If you smile, your brain starts making positive connections, and associations, and you must focus on the positive of every situation. Because if you have all that garbage in your head, you may miss out on the journey, by focusing too much on the outcomes (FEAR).
 
  • #10
saniaa83
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nice sharing...
 
  • #11
FizixFreak
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You can't just smile through your problems. That doesn't solve anything, it just ignores them and can potentially make things worse.

You don't need neurology to tell that its just common sense but i though that nismaratwork had some neurological explanation to that.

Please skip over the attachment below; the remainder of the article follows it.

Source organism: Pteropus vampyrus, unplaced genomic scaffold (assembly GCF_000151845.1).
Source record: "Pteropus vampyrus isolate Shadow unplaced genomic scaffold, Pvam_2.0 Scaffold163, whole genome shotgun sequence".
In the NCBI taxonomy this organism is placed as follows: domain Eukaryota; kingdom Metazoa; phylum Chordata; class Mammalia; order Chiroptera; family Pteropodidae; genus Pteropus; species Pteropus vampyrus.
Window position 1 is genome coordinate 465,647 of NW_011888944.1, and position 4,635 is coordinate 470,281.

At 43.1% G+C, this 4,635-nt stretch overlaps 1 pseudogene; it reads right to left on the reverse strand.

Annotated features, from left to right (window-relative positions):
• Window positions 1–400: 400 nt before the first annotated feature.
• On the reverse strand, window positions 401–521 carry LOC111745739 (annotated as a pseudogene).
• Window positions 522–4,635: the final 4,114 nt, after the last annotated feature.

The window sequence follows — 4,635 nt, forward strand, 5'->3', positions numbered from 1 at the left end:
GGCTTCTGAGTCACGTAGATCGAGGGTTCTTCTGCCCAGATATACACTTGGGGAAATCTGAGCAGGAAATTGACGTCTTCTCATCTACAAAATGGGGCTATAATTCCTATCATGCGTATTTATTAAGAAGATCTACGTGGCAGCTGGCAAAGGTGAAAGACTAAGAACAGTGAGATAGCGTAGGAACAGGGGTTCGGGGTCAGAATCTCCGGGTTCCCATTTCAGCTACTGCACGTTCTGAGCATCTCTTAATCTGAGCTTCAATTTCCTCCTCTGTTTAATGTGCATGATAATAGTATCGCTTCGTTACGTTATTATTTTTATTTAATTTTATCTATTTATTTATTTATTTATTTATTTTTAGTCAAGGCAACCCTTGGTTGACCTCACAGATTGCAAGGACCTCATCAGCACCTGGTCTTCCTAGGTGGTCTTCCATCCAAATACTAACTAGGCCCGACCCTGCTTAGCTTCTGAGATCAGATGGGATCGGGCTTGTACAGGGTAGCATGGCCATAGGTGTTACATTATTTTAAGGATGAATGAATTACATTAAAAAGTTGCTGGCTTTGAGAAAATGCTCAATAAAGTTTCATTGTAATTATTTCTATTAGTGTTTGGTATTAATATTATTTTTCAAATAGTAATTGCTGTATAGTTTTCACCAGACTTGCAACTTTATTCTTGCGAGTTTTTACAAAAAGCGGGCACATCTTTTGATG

• #12
FizixFreak
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I looked at my self after having watched the video and then I realized I'm becoming a nudist :( Now if only I could find a beach with absolutely nobody to see my naked butt at.

Now cover your naked a** and try to appreciate that man's courage and by the way your post wasn't funny at all.
 
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  • #13
JaredJames
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Not true. Smiling doesn't necessarily constitute as an act of ignoring. There is a deeper meaning. We are controlled by our fears.

If you smile, your brain starts making positive connections, and associations, and you must focus on the positive of every situation. Because if you have all that garbage in your head, you may miss out on the journey, by focusing too much on the outcomes (FEAR).

No, it's very true. You can focus on what you like but it doesn't get rid of your problems.
 
  • #14
Astronuc